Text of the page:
Price stability requires more climate action from the ECB

February 15, 2024|Written by |De Nederlandsche Bank, European Central Bank
Euro notes of varying denominations
Price stability is threatened by climate change and environmental degradation. © Mabel Amber

Blessed is the country which has a central banker who can distinguish the wildflower of the rattler from that of the marsh helleborine. Frank Elderson on the board of the European Central Bank (ECB) is such a person, as became apparent in a recent interview with Dutch newspaper De Volkskrant in which he spoke about his botanical knowledge.

Now that price and financial stability are threatened by both climate disasters and the ever-accelerating deterioration of nature, this is not unimportant.

Elderson warns that central bankers should not bury their heads in the sand and ignore this. Under Elderson, first De Nederlandsche Bank and now the ECB have led the world in recognising and investigating these risks. This sets the tone internationally.

However, the impact of all this on what supervised financial institutions do has so far remained limited. While climate shocks grow and biodiversity declines rapidly, insights about these threats are only slowly seeping into supervision and monetary policy. Unfortunately, the ECB’s new climate and nature plan presented last week mainly contains intentions for even more research.

Such research will never be able to provide certainty about the fundamentally uncertain effects of climate and natural disasters. The precautionary principle dictates that you do not wait until you know everything, but that you act to prevent yourself ending up in a situation from which no rescue is possible. This is exactly how we saw central banks act in the 2008 financial crisis, the euro crisis and, most recently, the Covid crisis.

Unfortunately, when it comes to climate and nature the actions taken are completely different.

The ECB may start fining the worst performing banks this year, even though not one of the banks complies with the ECB guidelines presented almost four years ago. Banks are therefore now not required to hold additional capital to cover climate risks, undermining financial stability. The nitrogen crisis that is currently holding both the Dutch economy and political landscape hostage could never have become so bad if the banks had been required to hold extra capital for new stables near nature reserves. Expansion would then have become considerably more expensive for farmers.

Due to the climate case brought by campaign group Milieudefensie against ING, a Dutch judge must now rule on the soundness of the bank’s climate plan. However, as supervisor of climate transition risks the ECB should already have this assessment ready.

A marsh helleborine flower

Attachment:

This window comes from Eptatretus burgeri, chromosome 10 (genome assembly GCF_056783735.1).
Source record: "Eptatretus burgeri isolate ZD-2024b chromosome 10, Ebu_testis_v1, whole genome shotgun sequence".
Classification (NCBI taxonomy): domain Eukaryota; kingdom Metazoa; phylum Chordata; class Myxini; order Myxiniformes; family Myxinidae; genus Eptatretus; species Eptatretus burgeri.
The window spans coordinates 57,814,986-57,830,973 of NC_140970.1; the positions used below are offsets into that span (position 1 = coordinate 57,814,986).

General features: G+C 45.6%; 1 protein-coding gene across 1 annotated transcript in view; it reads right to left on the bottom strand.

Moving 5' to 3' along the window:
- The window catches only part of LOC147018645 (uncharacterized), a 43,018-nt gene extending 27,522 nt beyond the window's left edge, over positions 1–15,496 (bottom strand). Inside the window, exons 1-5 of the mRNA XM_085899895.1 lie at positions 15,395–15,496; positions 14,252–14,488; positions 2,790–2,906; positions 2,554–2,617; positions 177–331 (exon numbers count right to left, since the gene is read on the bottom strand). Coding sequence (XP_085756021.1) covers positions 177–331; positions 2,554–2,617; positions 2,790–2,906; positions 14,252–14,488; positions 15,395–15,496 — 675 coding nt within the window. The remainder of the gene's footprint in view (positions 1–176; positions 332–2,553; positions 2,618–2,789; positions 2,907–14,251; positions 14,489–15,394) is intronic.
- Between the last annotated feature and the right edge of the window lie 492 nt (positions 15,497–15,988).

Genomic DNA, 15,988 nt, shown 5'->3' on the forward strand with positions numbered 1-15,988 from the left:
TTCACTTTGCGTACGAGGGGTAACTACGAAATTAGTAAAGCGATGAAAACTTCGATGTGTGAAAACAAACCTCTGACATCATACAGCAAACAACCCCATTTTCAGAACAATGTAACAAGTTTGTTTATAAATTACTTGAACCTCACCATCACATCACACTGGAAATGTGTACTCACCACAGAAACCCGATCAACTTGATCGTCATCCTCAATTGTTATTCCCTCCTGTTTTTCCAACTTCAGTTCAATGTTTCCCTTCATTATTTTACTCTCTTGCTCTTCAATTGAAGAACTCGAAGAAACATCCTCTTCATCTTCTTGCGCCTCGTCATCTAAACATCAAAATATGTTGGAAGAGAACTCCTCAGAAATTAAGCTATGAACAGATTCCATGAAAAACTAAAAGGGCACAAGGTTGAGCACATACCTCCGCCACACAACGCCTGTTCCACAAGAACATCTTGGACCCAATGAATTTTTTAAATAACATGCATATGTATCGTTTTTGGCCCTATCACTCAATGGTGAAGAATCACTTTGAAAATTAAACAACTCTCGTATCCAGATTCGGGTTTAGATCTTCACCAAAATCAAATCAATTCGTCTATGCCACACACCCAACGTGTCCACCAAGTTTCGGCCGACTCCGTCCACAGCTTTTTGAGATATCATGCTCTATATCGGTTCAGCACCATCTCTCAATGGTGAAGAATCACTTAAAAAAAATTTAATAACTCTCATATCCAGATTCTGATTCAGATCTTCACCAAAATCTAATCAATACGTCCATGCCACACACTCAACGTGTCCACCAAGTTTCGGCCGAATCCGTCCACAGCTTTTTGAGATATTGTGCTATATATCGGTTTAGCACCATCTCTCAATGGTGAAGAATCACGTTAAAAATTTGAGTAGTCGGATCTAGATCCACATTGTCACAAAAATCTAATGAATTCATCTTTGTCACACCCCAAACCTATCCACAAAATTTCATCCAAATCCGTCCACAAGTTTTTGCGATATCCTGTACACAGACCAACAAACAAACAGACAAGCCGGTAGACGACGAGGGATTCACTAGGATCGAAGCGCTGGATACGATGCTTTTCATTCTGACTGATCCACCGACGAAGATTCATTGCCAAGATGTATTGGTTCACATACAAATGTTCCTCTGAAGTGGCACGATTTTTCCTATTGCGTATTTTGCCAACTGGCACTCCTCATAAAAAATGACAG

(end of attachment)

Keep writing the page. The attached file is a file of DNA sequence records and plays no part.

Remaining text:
One ECB board member knows a marsh helleborine when he sees it. © Bjorn S

In this way, the financial sector cannot be the “flywheel” of sustainability, as former Dutch finance minister Sigrid Kaag called it. Oil companies are still getting loans for new wells – wells that science says are incompatible with limiting climate change. The financial sector is therefore a brake on the transition. And, if the transition is accelerated as necessary, a lot of money will be lost. Guess who will save the still “too big to fail” banks.

High interest rates threaten price stability

The ECB’s promise to achieve a monetary policy that is in line with the Paris climate agreement has so far only led to minor adjustments. Meanwhile, the Chinese and Japanese central banks offer lower green interest rates for sustainable loans from banks. That could really make a difference.

Such an incentive is also desperately needed in Europe, because sustainable investments in particular suffer from the increased interest rates. Viewed over the entire life cycle, sustainable energy is often cheaper than fossil energy once the windmills, solar panels, heat pumps and electricity cables are in place, the sun will rise for nothing and the wind will blow for free. But the investment costs are still considerably higher and sensitive to interest rates.

Research by consultants Berenschot showed that, due to increased interest rates, the costs of the energy transition in the Netherlands up to 2030 have increased by as much as €17bn. Every further percent increase in interest rates pushes up these costs by €6bn, reaching €55bn by 2050 at current rates. The high interest rates thus slow down the energy transition. A third of the members of the Dutch Sustainable Energy Association indicated that they had already cancelled or postponed projects.

High interest rates therefore also pose a threat to price stability because they make Europe dependent on fossil energy for longer. The last inflation peak was the result of rising oil and gas prices, as the next one might also be. With tensions rising in the Middle East and elsewhere, there is every reason to accelerate the energy transition precisely because of price stability.

The ECB is expected to cut interest rates later this year. Do that first or deeper for the green loans from banks. European politicians have drawn up an extensive list – the green taxonomy – that can be used for this purpose. Start with loans for which data is already available, such as making buildings energy efficient and investing in sustainable energy sources.

In this way, the ECB accelerates the energy transition and thus protects price stability. Exactly what we have a central bank for.

This is a translated version of an article that first appeared in De Volkskrant.

This page was last updated July 4, 2024

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